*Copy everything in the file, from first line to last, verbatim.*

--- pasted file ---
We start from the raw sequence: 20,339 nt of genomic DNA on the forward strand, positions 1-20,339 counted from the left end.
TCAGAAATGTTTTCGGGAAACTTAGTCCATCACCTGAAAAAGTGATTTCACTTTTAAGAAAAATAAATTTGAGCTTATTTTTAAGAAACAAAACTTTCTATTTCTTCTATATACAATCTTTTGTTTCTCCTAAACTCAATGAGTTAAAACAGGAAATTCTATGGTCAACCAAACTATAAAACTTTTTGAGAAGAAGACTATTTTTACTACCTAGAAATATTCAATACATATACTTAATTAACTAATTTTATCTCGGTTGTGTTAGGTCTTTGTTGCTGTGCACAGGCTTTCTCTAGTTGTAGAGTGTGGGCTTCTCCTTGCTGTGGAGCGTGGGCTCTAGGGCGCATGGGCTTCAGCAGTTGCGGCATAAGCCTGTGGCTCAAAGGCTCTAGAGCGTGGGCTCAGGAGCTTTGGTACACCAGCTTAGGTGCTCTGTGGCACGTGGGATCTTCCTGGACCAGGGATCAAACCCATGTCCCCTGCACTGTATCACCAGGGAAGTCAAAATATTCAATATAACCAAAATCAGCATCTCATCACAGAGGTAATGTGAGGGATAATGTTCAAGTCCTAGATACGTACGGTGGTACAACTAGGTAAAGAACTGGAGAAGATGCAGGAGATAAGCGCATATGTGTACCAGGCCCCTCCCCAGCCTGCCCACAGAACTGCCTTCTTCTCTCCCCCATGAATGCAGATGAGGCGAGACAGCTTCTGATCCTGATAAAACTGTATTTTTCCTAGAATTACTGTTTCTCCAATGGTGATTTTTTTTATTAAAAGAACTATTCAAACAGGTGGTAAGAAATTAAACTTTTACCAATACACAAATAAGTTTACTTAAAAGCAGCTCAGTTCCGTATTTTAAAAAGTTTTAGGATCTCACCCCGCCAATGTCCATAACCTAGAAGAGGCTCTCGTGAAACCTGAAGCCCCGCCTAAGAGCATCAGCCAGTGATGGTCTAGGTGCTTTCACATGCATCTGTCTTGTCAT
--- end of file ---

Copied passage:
We start from the raw sequence: 20,339 nt of genomic DNA on the forward strand, positions 1-20,339 counted from the left end.
TCAGAAATGTTTTCGGGAAACTTAGTCCATCACCTGAAAAAGTGATTTCACTTTTAAGAAAAATAAATTTGAGCTTATTTTTAAGAAACAAAACTTTCTATTTCTTCTATATACAATCTTTTGTTTCTCCTAAACTCAATGAGTTAAAACAGGAAATTCTATGGTCAACCAAACTATAAAACTTTTTGAGAAGAAGACTATTTTTACTACCTAGAAATATTCAATACATATACTTAATTAACTAATTTTATCTCGGTTGTGTTAGGTCTTTGTTGCTGTGCACAGGCTTTCTCTAGTTGTAGAGTGTGGGCTTCTCCTTGCTGTGGAGCGTGGGCTCTAGGGCGCATGGGCTTCAGCAGTTGCGGCATAAGCCTGTGGCTCAAAGGCTCTAGAGCGTGGGCTCAGGAGCTTTGGTACACCAGCTTAGGTGCTCTGTGGCACGTGGGATCTTCCTGGACCAGGGATCAAACCCATGTCCCCTGCACTGTATCACCAGGGAAGTCAAAATATTCAATATAACCAAAATCAGCATCTCATCACAGAGGTAATGTGAGGGATAATGTTCAAGTCCTAGATACGTACGGTGGTACAACTAGGTAAAGAACTGGAGAAGATGCAGGAGATAAGCGCATATGTGTACCAGGCCCCTCCCCAGCCTGCCCACAGAACTGCCTTCTTCTCTCCCCCATGAATGCAGATGAGGCGAGACAGCTTCTGATCCTGATAAAACTGTATTTTTCCTAGAATTACTGTTTCTCCAATGGTGATTTTTTTTATTAAAAGAACTATTCAAACAGGTGGTAAGAAATTAAACTTTTACCAATACACAAATAAGTTTACTTAAAAGCAGCTCAGTTCCGTATTTTAAAAAGTTTTAGGATCTCACCCCGCCAATGTCCATAACCTAGAAGAGGCTCTCGTGAAACCTGAAGCCCCGCCTAAGAGCATCAGCCAGTGATGGTCTAGGTGCTTTCACATGCATCTGTCTTGTCAT